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The third quarter of 2018 saw BlackBerry Ltd. (TSX:BB)(NYSE:BB) surpass expectations once again, as licensing revenue and enterprise software and services revenue blew the lights out, increasing 67% and 11.5%, respectively.
Here are the key points that investors should focus on when deciding what to do with BlackBerry shares.
High-margin recurring revenue
Consistent with the new CEO’s plan, the licensing and the enterprise software and solutions segments are accounting for an increasingly bigger part of the company’s revenue, with licensing revenue accounting for 22% of revenue, and enterprise software and services revenue accounting for 43% of revenue.
So, while total revenue declined 22%, it really is all about expectations, as the shares have been trading at levels that were incorporating a bigger revenue decline.
And with this, earnings and margins also came in above expectations. Non-GAAP earnings per share was $0.03, and cash flow from operations was a healthy $866 million compared to negative $242 million in the same quarter last year.
The gross margin was 74.3% compared to 66.8% last year and 73.5% last quarter, as the company continues to take costs out of the system.
The balance sheet remains strong, with cash plus short-term investments of more than $2 billion, an increasingly larger percentage of revenues are recurring, and the company’s cash flow generation and minimal debt sets it up to continue to invest in the business and grow organically and/or through acquisitions.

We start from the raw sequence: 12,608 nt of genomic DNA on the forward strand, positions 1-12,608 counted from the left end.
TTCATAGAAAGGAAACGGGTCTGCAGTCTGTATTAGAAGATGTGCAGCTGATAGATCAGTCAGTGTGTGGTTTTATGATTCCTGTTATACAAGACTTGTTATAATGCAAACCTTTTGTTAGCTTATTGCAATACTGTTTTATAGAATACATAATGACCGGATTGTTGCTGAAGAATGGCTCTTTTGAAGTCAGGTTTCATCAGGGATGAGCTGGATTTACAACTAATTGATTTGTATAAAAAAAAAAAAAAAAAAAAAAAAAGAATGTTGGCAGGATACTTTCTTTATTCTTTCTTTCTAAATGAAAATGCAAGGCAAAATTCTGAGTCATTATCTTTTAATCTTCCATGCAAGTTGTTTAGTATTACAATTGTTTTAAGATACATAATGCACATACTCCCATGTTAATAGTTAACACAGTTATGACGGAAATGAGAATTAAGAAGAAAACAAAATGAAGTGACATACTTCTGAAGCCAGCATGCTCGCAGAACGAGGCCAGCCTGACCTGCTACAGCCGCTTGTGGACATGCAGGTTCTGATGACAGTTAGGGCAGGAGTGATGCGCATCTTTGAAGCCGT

So, with this comes the question of specifically how the company will deploy the cash.
Well, management plans to invest in organic growth in high-growth areas, such as enterprise software and embedded software (e.g., the connected car market). The company will also look at possible acquisitions with the focus on closing distribution gaps in the automotive and telematics markets.
Lastly, BlackBerry is buying back up to 31 million shares, which will serve to partially offset the dilution from the convertible debentures.
So, when we look at where the company was back in 2014, we can appreciate how far the company has come.
Back in 2014, CEO John Chen entered the picture and introduced the idea of transforming BlackBerry into a completely different company. BlackBerry was on shaky grounds, with net losses and cash burn (how fast the company is burning cash and when will it run out) being the biggest issues, and the stock was therefore a very speculative one.
Going forward, the company is bullish on the year, now saying that revenue will come in at the high end of its guidance of $920-950 million, which represents a 27% decline from 2016 levels.
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Fool contributor Karen Thomas does not own shares in any of the companies listed in this article. The Motley Fool owns shares of BlackBerry. BlackBerry is a recommendation of Stock Advisor Canada.